From talking with and cowriting with John Arthur I’ve learned he looks for ideas that feel real to him. Ideas he feels connected to. On Saturday March 15th, 2003 I was watching the Nashville Star episode, they were showing snippets from each artists life then they did a brief
interview right before they performed. When John Arthur came up, they showed him at home, John Arthur lives in a manufactured home. Live on TV jAm said “Right now we live in a double-wide but my dream is to buy a home made of stone on a foundation.”

I loved the idea and sound of “a home made of stone.” So I emailed John Arthur including his quote and asked him if he would like to write the song with me.

Here’s what john Arthur emailed back:

Subj: Let’s write it
Date: 3/19/03 9:05:38 PM Central Daylight Time
From: john arthur
To: AndeRasmussen@a…
Sent from the Internet

“right now we live in a double wide
but I want to buy her a home made of stone”

~ ~ ~

While he was on the show his emails were short, cause he was swamped. So I started thinking about his upbringing, where he lives, what he might want, what I’d want, where I live, and what would lead him to say “a home made of stone” and ideas started to arrive. I pieced together a first draft lyric and emailed it to him. I waited for a couple weeks, feeling kind of curious to hear what he’s did with it. I knew the idea meant a lot to him because a “home made of stone” is his heart felt dream.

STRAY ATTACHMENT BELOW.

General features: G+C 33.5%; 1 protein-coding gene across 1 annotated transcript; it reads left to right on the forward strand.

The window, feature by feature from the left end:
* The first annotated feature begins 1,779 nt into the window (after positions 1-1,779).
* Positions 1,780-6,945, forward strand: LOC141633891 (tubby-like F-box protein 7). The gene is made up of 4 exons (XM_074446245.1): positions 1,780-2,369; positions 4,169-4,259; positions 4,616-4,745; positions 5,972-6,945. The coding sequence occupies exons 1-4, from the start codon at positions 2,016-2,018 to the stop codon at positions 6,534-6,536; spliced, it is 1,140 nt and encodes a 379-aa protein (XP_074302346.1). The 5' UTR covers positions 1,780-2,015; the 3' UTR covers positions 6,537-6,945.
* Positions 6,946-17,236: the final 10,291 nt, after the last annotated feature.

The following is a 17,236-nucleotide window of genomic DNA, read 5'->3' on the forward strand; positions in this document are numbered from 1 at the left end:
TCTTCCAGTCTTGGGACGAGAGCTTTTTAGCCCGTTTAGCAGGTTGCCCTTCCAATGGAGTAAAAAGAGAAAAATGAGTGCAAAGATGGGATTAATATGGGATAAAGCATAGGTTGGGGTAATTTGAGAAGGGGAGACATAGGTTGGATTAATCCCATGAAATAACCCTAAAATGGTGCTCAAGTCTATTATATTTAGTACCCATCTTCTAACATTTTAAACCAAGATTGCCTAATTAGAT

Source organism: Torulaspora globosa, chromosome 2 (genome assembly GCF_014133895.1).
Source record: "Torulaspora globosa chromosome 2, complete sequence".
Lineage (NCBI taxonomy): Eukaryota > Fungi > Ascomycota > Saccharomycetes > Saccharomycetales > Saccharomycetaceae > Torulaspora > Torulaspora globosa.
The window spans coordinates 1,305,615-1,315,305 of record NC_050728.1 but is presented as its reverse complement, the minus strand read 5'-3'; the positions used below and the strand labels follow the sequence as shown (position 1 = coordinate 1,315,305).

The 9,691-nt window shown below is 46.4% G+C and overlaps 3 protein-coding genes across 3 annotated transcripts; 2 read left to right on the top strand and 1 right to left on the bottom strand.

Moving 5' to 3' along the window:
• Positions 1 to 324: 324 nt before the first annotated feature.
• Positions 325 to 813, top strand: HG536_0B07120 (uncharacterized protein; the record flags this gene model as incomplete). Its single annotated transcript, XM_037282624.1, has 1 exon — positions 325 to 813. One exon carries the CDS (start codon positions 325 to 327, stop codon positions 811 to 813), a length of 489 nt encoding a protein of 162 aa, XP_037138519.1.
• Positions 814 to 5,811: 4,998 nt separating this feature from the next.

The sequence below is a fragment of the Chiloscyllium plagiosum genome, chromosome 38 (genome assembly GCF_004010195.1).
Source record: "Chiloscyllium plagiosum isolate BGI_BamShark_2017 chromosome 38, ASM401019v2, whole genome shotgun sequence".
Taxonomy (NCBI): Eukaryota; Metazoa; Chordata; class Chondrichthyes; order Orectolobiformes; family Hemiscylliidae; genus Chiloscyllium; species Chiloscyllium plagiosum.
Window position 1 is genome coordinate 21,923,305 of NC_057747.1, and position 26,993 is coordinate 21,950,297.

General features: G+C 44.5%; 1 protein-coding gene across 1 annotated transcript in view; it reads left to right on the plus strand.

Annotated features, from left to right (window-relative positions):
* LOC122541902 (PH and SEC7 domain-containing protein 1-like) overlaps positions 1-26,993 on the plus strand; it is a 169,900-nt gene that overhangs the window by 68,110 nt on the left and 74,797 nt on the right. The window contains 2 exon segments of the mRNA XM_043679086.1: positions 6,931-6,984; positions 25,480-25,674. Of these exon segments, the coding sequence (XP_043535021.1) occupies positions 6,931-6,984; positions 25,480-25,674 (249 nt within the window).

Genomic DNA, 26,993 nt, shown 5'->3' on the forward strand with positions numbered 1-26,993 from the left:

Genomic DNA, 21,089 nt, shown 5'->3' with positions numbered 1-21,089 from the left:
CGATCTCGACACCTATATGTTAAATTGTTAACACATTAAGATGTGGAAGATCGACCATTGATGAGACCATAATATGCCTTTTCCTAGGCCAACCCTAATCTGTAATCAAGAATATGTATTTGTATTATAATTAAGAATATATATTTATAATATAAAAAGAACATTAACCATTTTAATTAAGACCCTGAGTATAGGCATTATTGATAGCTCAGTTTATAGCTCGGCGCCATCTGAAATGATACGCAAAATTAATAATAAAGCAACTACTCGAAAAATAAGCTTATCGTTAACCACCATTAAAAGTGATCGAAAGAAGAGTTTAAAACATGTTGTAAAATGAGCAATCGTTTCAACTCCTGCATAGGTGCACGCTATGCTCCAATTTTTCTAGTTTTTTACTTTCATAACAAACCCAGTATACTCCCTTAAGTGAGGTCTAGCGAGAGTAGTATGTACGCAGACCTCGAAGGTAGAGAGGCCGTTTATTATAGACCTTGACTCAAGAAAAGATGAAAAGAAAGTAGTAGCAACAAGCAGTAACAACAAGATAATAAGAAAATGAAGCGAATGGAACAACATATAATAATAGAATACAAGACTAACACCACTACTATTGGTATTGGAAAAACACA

On one of the Nashville Star shows he sang a line from the chorus of “home made of stone” and on March 28th he sent out an email to his fans and friends saying he and I were working on the song.

OK now, now we need to back up a little, when John Arthur went to Nashville I sent out emails to several top notch songwriters I’ve met and corresponded with over the years.

Steve Seskin was one of the writers I contacted. I told them that John Arthur was a friend and cowriter of mine. He was a Nashville Star finalist and a fan of their work. I gave each writer info on how to get in touch with jAm. I may have suggested they might want to contact him, ask him if they wanted to cowrite, and tell him Ande gave you the
info.

I met Steve in March 1999 in Nashville at NSAI’s song camp 101. Then when he and Allen did a workshop in April 2002, I helped promote it through the ASG and IFS email lists. I attended the workshop. Also from time to time on IFS I plugged Steve’s new CD’s or mentioned on of his songs as an example.